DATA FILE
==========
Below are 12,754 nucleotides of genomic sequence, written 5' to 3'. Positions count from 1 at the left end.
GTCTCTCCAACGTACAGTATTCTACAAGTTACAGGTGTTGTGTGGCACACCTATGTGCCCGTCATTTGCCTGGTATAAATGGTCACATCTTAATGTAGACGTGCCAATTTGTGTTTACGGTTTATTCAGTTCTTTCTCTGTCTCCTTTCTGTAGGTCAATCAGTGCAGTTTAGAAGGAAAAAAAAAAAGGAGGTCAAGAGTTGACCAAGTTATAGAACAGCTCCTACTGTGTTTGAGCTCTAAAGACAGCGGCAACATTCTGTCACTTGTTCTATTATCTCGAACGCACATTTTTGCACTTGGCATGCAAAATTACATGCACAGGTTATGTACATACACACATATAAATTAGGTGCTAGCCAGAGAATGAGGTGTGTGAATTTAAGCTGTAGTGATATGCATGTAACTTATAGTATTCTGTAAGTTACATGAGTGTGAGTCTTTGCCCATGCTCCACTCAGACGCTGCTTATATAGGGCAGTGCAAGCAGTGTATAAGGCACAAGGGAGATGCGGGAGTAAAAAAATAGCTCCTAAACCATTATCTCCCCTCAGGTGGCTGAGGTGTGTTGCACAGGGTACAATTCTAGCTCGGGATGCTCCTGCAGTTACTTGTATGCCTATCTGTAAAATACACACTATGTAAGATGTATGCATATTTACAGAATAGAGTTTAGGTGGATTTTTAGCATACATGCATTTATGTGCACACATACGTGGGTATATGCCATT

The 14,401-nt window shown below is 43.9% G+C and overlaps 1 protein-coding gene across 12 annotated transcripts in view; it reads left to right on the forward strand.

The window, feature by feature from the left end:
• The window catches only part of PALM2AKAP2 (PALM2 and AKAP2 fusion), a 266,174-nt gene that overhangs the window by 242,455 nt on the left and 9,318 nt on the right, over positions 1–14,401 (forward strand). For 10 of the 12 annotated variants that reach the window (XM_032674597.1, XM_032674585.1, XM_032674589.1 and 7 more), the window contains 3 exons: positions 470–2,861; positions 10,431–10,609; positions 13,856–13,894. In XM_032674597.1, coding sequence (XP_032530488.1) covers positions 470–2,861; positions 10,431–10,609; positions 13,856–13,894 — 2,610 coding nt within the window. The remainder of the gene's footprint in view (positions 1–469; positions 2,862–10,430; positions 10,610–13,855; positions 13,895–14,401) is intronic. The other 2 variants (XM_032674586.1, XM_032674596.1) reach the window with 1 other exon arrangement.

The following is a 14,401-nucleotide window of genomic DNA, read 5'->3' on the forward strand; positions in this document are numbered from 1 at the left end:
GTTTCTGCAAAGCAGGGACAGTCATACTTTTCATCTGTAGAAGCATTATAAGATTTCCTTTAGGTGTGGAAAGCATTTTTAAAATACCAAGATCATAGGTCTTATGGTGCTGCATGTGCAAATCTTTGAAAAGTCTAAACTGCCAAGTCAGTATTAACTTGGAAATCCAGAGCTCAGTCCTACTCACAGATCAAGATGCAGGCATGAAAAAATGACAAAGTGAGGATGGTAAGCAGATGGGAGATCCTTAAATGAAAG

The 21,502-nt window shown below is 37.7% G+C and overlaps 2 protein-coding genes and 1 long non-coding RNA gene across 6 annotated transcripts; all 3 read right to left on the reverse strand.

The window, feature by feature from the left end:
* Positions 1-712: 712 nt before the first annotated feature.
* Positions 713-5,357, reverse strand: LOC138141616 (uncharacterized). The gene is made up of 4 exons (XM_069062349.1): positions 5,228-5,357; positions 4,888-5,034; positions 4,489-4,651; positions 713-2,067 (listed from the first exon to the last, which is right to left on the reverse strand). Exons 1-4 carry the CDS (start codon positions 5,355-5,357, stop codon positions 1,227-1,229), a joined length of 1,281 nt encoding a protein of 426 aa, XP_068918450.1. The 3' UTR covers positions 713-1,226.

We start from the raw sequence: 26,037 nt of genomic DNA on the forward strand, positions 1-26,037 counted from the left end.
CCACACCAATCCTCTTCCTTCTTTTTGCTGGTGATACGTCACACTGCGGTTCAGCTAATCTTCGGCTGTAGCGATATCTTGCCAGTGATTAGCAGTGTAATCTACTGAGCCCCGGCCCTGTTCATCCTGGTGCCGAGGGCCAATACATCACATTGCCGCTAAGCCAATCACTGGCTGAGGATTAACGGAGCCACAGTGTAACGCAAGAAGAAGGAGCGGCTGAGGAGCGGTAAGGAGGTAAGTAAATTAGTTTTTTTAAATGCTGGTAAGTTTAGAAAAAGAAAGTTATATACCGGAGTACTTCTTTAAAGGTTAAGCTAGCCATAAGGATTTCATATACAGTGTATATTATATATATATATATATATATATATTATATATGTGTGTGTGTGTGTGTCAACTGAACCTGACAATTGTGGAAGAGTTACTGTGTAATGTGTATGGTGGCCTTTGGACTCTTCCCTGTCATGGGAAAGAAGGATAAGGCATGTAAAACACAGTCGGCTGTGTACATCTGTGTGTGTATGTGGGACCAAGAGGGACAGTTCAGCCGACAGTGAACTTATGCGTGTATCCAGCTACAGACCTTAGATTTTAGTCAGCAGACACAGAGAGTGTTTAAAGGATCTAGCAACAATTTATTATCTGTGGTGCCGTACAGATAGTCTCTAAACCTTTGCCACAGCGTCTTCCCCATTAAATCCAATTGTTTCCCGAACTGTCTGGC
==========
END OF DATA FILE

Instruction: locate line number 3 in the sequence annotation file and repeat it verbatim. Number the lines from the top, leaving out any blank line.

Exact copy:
The 14,401-nt window shown below is 43.9% G+C and overlaps 1 protein-coding gene across 12 annotated transcripts in view; it reads left to right on the forward strand.